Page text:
I will be making adjustments to spotlight positions and moving corals and swapping bulb colors around for a few weeks to see what I like best.  I’m very happy with the freedom in lighting options this setup has provided me.

    Part 2 & 3 of our discussion are up next with more photos & info.

    Update: Part 2 can be found here.

    9 Comments

    1. Richie
      January 3, 2009 at 10:51 PM | Permalink

      Awesome article, looking forward to hearing more about this project. I know its entering touchy territory, but would like to get an estimate on the cost of reproducing this setup.

      And some more tank shots!

    2. Jacob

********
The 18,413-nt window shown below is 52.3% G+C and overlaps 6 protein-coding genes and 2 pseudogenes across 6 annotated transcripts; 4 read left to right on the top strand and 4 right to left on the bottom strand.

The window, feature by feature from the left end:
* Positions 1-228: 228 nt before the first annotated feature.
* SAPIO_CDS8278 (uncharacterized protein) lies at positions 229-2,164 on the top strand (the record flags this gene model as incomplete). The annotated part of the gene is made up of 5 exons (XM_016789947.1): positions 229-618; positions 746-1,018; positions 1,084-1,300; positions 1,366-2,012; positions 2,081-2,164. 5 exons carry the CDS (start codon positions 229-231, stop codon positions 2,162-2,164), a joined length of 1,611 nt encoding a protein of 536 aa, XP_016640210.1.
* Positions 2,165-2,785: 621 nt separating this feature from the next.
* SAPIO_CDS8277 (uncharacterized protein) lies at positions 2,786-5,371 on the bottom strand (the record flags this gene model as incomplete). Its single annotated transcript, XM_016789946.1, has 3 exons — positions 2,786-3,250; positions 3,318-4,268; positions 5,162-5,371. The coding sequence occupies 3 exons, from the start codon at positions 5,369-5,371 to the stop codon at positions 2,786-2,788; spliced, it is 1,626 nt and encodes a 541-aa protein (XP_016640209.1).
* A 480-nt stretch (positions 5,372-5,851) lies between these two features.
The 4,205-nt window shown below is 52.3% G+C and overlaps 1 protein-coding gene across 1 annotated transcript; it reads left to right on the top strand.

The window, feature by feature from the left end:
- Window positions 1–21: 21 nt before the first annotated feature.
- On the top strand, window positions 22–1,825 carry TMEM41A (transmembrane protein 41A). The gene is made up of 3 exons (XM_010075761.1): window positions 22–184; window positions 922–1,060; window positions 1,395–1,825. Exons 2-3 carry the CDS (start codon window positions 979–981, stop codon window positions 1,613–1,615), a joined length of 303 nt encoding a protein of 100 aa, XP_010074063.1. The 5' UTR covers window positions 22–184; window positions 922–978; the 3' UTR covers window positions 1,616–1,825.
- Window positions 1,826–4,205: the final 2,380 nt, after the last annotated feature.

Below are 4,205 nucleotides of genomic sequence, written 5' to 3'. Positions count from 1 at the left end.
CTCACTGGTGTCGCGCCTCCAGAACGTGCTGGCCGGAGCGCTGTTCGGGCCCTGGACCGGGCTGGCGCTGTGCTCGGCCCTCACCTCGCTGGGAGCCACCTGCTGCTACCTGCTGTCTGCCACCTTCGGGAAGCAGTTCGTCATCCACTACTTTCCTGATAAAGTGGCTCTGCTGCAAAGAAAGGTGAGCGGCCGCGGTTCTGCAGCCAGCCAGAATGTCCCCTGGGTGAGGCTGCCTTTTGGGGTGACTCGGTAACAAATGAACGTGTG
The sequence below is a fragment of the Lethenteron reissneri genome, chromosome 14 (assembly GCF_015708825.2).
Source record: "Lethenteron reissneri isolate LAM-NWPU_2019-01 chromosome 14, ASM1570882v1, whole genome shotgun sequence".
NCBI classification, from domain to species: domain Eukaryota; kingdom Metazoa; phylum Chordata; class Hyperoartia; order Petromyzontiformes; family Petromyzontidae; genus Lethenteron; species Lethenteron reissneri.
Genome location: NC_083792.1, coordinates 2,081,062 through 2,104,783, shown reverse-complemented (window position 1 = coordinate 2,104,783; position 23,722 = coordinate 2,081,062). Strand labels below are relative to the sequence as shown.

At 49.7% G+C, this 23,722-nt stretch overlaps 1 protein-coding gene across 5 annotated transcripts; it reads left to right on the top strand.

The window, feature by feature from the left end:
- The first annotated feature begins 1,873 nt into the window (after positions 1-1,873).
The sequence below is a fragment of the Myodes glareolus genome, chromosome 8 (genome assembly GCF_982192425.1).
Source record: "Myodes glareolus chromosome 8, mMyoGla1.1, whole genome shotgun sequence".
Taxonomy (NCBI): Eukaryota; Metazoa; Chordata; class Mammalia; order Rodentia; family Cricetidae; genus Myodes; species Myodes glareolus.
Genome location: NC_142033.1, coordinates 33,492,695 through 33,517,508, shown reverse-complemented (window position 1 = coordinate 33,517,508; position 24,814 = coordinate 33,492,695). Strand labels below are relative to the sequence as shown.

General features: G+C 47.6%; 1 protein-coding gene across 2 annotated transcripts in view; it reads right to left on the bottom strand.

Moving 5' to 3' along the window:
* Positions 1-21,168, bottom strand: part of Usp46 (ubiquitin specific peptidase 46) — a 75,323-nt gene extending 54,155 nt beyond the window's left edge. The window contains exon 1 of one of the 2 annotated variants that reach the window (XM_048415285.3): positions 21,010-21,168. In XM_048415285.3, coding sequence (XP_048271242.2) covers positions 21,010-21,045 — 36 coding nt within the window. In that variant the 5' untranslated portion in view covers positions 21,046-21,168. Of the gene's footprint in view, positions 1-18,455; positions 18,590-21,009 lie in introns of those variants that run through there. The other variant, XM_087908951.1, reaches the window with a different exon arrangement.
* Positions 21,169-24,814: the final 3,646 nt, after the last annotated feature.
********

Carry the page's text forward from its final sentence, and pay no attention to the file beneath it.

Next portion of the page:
January 3, 2009 at 11:06 PM | Permalink

      nice love it
      thanks for your in put on rc
      been thinking of the Hid for a few yr now

    3. January 4, 2009 at 11:20 AM | Permalink

      Hey Guys,

      More is on the way. As much as I’d love to take credit for this project 😉 Don’t thank me, thank Luke.

    4. Ray Metz
      January 5, 2009 at 11:24 AM | Permalink

      Amazing work! I love the experimental look and effect. I hope soon to see some detailed FTS!

    5. charles
      January 6, 2009 at 4:37 AM | Permalink

      Always thought of using hids and projectors from cars on my reef. but this was pretty long ago and i didnt think hids would put out enough PAR for sps. also…projectors aren’t cheap, atleast…the good ones arent.

    6. Chris Duvall
      October 5, 2009 at 10:30 AM | Permalink

      I have recently discovered the HID lighting and it is so new that only the intavatied are using this and expermenting. We will set the standard in this new hobby of lighting and with the new green once we figure the do’s and don’t’s we will be ahead of the curb. Thanks for your article.